planning policy. In practice, it gives local authorities the ability to consider the vitality, viability and diversity of shopping districts when considering controversial planning applications.
Ministers are also making it clear that any specific changes to national planning policy will be brought forward through the national planning framework. There is, therefore, clarity and an element of consistency. We are committed to returning power to local communities, to enable them to shape the development of their areas, which is why we will present to Parliament a simple and consolidated national planning framework covering all forms of development. The announcement will be made soon, in particular on how we propose to progress the framework and on the implications for specific areas of planning policy. However, to be very clear, the principle of "town centres first" is a vital part of that framework.
On procurement, the answer for the hon. Member for Solihull (Lorely Burt) is 16%. Measures for transparency and removing red tape will help. If she looks at the UK Trade & Investment website, rather than at the Department for Business, Innovation and Skills one, she will find the export advice that she seeks.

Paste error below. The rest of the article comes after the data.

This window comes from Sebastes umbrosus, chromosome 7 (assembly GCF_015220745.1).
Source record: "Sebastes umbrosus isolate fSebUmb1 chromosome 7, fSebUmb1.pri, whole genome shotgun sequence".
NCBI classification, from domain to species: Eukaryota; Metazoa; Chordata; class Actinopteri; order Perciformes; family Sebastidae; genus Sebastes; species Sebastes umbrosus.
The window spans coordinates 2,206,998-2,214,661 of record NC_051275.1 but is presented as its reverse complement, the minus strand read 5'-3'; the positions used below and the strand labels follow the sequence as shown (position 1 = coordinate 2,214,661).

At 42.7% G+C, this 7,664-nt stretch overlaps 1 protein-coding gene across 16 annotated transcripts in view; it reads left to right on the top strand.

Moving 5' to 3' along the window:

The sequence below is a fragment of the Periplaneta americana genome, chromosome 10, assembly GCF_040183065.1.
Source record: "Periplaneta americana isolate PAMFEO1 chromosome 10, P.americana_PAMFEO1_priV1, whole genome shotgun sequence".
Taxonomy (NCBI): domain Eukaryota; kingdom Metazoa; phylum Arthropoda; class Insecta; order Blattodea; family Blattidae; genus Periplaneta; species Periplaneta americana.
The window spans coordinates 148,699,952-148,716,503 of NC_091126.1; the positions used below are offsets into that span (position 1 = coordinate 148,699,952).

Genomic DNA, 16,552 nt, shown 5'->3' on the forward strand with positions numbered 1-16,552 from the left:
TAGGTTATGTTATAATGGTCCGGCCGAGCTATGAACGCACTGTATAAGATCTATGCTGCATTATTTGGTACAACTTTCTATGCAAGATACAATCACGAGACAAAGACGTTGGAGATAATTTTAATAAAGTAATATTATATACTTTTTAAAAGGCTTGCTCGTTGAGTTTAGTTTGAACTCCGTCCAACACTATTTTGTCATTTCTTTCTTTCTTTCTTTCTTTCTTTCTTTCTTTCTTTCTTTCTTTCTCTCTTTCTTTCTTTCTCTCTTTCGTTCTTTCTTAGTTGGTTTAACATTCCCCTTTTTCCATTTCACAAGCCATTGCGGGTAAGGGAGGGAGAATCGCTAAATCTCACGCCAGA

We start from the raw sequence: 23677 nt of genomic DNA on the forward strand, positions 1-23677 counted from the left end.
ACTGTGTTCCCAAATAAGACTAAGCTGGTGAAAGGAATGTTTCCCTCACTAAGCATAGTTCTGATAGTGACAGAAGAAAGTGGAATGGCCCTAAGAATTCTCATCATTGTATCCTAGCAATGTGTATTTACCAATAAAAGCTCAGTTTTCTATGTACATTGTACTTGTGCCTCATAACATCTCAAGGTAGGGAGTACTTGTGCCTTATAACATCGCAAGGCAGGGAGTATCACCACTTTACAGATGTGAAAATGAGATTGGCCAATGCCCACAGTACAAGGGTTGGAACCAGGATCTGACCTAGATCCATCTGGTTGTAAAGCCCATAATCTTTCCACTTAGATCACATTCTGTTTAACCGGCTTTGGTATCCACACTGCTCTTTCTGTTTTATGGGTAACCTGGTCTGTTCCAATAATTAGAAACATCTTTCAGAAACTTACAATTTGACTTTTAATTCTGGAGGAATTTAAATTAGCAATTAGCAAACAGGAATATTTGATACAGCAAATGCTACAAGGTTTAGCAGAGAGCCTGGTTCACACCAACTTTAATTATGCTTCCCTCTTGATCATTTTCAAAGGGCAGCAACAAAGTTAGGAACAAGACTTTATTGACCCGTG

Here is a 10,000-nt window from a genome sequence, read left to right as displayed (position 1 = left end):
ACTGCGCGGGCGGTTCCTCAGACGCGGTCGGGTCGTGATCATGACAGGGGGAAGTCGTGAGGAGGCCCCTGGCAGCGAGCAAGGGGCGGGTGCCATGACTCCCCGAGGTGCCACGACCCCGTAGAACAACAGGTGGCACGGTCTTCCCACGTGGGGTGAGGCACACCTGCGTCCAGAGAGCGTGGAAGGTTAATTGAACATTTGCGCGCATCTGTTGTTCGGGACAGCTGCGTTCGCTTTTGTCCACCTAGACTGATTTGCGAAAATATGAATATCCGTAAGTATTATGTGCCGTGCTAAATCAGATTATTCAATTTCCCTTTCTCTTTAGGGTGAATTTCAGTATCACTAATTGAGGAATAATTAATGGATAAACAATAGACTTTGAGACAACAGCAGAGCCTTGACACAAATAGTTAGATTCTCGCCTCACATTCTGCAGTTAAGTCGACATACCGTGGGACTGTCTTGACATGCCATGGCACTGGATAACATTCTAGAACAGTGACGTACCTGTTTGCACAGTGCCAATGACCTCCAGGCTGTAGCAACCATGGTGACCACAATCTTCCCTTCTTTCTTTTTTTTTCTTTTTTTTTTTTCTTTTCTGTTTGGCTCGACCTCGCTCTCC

I turn briefly to two other things, one being rural broadband, about which my hon. and learned Friend the Member for Torridge and West Devon is keen to have answers. We are determined to ensure that we do not just have a slight improvement-2 megabits-but that we have super-fast broadband right across the country. Our commitment is to deliver that by 2015, backed by a £530 million package. We are piloting it, in particular, in rural areas-we understand their difficulties-such as the highlands and islands of Scotland, Herefordshire, Cumbria and North Yorkshire. The commitment is clear, and we want to ensure that we deliver on it.
Lastly, I turn to the broader question. My hon. and learned Friend was, under the chairmanship of my hon. Friend the Member for Northampton South (Mr Binley), part of the commission referred to in the debate. A vital beginning to that process is the document-the tool-that I am holding, entitled "Healthy High Street?". The process is about understanding the holistic issues that affect town centres-whether planning, parking or whatever. I happily and strongly commend the proposals, which have come from the retail industry jointly with the Government. The document begins a process to strengthen town centres.
Karen Lumley (Redditch) (Con): It is a pleasure, Mr Weir, to serve under your chairmanship. I thank all hon. Members for giving up their time to attend this debate, which is about an important subject. Concessionary fares come with a history of controversy, and I have received many representations on the topic from my constituents. I hope that we get some clarification from my hon. Friend the Minister today.